We the People of God

How democratic should the church be?

Sexual-abuse scandals, here and abroad, are but one symptom of a much deeper problem facing the church: its current structure of government is extraordinarily centralized and hierarchical. Leaders who grossly violate the trust of the faithful can be removed and replaced only by a superior official. A priest may be removed by a bishop; a bishop by the pope; a pope only by God. If a superior chooses to keep an official in office, those below have little recourse. This state of affairs has proved disastrous. Structures must be put in place to give voice and influence to those below. Yet, last fall, Pope John Paul II, repeating a familiar refrain, warned a group of Austrian bishops, “The church is not a democracy, and no one from below can decide on the truth.”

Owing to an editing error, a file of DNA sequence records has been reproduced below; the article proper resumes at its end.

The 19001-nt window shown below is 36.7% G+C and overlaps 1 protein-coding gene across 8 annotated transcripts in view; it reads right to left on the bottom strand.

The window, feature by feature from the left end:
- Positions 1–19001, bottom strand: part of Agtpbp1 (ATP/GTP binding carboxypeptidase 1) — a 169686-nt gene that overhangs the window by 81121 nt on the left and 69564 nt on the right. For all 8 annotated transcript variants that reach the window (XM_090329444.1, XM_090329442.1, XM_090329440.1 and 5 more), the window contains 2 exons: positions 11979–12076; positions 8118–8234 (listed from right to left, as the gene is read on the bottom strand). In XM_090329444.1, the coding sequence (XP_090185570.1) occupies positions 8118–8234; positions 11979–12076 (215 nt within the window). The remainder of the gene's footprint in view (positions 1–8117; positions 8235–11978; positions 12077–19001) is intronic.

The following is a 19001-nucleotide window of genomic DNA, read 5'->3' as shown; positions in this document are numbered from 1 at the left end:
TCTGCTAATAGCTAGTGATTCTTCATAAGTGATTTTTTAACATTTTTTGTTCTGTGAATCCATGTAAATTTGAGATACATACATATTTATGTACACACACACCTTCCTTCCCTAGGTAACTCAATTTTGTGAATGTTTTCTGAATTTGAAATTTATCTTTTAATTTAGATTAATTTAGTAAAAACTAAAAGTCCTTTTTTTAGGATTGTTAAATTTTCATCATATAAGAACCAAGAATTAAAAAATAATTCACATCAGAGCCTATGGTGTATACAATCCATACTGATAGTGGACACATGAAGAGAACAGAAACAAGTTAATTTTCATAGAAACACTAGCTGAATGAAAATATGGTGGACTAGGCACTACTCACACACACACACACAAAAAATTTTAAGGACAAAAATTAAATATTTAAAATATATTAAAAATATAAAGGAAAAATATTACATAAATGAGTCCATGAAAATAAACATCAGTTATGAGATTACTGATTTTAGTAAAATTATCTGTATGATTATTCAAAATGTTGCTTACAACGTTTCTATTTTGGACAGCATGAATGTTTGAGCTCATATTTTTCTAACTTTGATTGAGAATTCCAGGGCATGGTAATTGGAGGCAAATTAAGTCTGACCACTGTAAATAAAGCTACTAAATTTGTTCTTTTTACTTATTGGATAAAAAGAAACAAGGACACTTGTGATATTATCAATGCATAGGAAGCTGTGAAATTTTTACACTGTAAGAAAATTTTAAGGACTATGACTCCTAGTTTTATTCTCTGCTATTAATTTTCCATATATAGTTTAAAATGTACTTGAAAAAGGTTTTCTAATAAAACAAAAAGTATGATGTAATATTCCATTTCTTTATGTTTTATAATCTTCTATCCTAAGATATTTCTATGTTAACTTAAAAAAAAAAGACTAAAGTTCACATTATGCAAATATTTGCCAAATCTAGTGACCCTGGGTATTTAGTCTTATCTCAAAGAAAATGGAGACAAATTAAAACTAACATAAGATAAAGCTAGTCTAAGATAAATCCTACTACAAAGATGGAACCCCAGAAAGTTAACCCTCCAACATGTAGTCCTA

Yes, the church is not a democracy, because it has no apparatus of democratic accountability, and that is precisely the problem. Antagonism toward democracy is embedded both in the church’s culture and in its lack of adequate procedures to constrain abuses of power. Papal reminders that the church is not a democracy are not just warnings that democracy in the church would be bad. Rather, they continue a hierarchical opposition to democratic government itself, as manifested in nineteenth-century papal pronouncements like Pope Leo XIII’s condemnation of the heresy of “Americanism.” Saying the church is not a democracy becomes a point of pride that the church...

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About the Author

Bruce Martin Russett is Dean Acheson Professor of International Relations, Yale University.